18. 18. Shankh
  19. 19. Bansuri
  20. 20. Surpeti
  21. 21. Shehnai
  22. 22. 4. Tat •Referred to as vina during the old civilization •Instruments are plucked (stringed instruments)  Sitar  Ektar  Rabab  Gopichand  Gotuvadyam
  23. 23. Sitar
  24. 24. Ektar
  25. 25. Rabab
  26. 26. Gopichand
  27. 27. Gotuvadyam
  28. 28. 5. Vitat •Described as bowed stringed instruments •One of the oldest classifications of instruments and yet did not occupy a place in classical Indian music until the last few centuries  Banam  Esraj  Chikara  Sarangi
  29. 29. Banam
  30. 30. Esraj
  31. 31. Chikara
  32. 32. Sarangi
  33. 33. TALA Rhythm plays an important role in Indian music Fundamental to the creation of any musical system. Certainly from historical standpoint, rhythm existed many centuries ago before the word “rag” was ever used Given this historical pre-eminence, it is not surprising that rhythm occupies an important position in the Indian system of music
  34. 34. tala  Literally means ‘clap’ ; variously transliterated as “tal,” “taal,” or “taala”  Regular repeating rhythmic phrase, particularly as rendered on a percussive instrument with an ebb and flow of various intonations represented as “theka”  Common Indian system of rhythm
  35. 35. theka  Sequence of drum-syllables or “bol”  In Indian classical music, both Hindustani classical music and Carnatic music use complex rules to create elaborate patterns of rhythm
  36. 36. tabla  Most common instrument for keeping rhythm in Hindustani music
  37. 37. mridangam  Most common instrument for keeping rhythm in Carnatic music  Also transliterated as “mridang”
  38. 38. Pakistan • Central Asian music encompasses numerous different musical styles originating from a large number of sources. • Though Pakistan is a part of South Asia, its western part is considered as an extension of Central Asia. • Known for its unique vocals. • Formed with multiple influences not only from various parts of South Asia but it also includes diverse elements from Central Asia, Persia, Turkey, and the Arab world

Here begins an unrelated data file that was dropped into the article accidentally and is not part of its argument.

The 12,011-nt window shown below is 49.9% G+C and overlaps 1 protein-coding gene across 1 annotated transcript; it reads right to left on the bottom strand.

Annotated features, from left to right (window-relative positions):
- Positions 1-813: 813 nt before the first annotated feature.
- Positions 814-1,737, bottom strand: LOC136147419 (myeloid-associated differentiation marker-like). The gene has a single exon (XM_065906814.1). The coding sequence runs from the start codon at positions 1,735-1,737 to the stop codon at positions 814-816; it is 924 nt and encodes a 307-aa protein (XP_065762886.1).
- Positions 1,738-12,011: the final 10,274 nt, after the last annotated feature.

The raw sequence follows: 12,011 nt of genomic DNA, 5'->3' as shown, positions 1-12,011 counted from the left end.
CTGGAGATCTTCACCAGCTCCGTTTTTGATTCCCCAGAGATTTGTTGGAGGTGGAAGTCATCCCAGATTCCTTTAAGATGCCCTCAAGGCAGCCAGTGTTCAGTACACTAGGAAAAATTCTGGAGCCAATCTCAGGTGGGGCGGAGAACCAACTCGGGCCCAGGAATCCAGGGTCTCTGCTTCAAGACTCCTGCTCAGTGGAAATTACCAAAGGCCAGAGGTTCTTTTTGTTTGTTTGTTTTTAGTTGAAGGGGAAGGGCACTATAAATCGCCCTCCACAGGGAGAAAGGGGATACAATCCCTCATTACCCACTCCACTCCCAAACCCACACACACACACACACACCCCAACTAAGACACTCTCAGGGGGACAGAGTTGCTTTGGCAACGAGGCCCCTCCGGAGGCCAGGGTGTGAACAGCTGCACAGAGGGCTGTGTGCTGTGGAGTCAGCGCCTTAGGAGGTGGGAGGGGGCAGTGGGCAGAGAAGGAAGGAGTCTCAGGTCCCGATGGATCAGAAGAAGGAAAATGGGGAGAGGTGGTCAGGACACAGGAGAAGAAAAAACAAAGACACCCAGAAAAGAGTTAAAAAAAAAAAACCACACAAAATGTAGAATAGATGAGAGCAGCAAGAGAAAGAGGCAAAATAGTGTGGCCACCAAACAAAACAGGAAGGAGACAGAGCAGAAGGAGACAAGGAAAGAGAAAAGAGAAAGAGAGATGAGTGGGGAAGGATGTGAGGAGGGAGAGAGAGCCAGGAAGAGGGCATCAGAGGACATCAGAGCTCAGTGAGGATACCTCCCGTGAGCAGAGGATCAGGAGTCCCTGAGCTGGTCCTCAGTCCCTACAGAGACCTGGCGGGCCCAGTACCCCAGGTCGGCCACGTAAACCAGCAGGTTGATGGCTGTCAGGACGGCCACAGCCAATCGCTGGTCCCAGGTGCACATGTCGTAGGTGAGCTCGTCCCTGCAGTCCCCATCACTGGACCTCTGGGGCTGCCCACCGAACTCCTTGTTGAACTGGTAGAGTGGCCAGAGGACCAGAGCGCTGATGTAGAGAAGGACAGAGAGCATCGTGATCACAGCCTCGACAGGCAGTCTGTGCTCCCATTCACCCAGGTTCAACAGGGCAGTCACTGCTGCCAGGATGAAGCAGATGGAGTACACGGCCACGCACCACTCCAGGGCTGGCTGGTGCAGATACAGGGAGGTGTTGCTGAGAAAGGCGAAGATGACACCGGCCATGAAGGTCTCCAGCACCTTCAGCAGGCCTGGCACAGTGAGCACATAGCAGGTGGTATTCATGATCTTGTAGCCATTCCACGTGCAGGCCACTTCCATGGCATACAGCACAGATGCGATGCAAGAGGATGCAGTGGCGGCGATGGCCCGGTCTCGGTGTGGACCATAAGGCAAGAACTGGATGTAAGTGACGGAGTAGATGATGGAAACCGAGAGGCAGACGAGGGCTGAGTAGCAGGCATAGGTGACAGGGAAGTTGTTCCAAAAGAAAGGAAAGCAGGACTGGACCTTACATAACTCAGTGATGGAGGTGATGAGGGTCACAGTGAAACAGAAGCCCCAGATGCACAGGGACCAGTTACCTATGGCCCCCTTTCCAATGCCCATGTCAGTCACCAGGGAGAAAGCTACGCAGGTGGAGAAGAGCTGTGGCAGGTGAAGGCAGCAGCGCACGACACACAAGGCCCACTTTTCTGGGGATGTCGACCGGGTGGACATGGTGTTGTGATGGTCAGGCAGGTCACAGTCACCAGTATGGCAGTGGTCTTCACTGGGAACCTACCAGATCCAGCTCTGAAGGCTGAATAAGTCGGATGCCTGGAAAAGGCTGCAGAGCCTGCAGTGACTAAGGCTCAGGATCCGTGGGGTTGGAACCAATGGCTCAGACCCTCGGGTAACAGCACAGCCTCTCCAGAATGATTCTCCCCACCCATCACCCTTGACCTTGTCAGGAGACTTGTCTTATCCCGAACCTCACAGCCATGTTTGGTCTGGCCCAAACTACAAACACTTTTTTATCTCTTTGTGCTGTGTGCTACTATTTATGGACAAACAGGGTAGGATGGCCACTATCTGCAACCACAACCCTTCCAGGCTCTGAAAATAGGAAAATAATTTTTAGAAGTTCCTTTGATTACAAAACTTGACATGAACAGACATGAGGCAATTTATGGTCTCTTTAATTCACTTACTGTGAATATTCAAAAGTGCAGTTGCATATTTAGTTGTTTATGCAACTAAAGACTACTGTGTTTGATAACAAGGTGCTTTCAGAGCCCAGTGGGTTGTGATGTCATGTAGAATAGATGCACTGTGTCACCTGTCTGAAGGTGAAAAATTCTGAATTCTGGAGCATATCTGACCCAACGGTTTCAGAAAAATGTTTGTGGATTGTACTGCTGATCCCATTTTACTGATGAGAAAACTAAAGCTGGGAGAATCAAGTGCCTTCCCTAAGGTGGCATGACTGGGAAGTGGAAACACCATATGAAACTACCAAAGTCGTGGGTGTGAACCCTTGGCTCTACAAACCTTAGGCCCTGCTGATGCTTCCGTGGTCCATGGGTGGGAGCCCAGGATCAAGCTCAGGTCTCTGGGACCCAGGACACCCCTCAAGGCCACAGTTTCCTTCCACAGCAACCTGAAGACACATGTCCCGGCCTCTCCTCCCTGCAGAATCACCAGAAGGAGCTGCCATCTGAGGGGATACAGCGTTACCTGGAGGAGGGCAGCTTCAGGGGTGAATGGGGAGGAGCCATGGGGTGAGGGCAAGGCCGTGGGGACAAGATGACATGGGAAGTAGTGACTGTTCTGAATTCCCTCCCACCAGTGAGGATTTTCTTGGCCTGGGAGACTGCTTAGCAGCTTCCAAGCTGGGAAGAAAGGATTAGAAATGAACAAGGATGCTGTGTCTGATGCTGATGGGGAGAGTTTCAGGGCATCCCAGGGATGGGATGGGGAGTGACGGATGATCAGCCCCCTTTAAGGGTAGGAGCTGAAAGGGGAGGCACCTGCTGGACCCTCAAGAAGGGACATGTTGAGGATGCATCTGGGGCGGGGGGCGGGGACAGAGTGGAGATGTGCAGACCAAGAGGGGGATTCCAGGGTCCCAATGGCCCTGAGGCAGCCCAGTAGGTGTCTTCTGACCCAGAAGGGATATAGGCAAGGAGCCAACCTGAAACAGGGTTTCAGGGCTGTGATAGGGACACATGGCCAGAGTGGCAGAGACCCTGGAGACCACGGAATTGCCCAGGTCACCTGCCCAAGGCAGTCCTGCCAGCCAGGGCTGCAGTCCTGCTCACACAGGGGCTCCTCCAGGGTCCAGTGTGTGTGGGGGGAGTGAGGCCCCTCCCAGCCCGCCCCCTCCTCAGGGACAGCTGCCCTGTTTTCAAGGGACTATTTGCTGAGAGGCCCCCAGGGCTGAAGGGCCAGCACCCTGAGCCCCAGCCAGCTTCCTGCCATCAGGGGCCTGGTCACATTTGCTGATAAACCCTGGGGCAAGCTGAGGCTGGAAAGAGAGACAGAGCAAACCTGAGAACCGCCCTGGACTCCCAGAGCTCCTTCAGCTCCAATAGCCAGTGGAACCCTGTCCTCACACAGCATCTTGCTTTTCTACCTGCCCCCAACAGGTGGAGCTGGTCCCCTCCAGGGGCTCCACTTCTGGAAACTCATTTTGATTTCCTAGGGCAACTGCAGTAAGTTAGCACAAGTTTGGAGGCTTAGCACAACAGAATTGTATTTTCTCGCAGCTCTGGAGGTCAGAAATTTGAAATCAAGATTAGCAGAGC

39. 39. Vocal Music 1. Ghazal • traditional expressions of love, separation, and loneliness. Tells about both the pain of loss of the lover and the beauty of love in spite of that pain. • Structural requirements are more strict than those of most poetic forms traditionally in English. • Considered by many to be one of the principal poetic forms in the Persian civilization. • Can be sung by both men and women.
  40. 40. Vocal Music 2. Qawwali • Devotional music of the Chishti Order • Vibrant musical tradition that stretches back more than 700 years • Originally performed mainly at Sufi shrines throughout the subcontinent and gained mainstream popularity
  41. 41. Instrumental Music Punjabi – music strengthens the importance of musical instruments in Pakistan. Punjab is region in South Asia which is divided into West Punjab, Pakistan and East Punjab, India. Bhangra, one of the most recognized forms of Punjab, is based on the drum rhythm of dhol
  42. 42. Tabla
  43. 43. Dholak
  44. 44. Harmonium
  45. 45. Rubab
  46. 46. West Asia - Israel • Modal • Harmony is not emphasized but rather includes salient features such as melodic complexity and ornamentation, including ¼ tones and rigorous rhythmic development. • Commonly used during: Communal worship (in mosque, synagogue, church) Mystic rituals (Sufis, Hassidic) Life passage events (weddings, bar matzvas, bat mitzvas, anniversaries) Entertainment (belly dancing, folk dancing)
  47. 47. Vocal Music Israeli singers have distinctive vocal style Sing with guttural and throaty enunciation
  48. 48. Two Divisions of Jewish Music 1.Devotional • Almost entirely vocal • Featured during Sabbath and other holy days • Art of Hazan (leader of prayer in synagogue) has always been evident in the culture • shofar is a special call to a prayer and repentance; it is sounded on the High Holidays (Jewish New Year and Day of Atonement)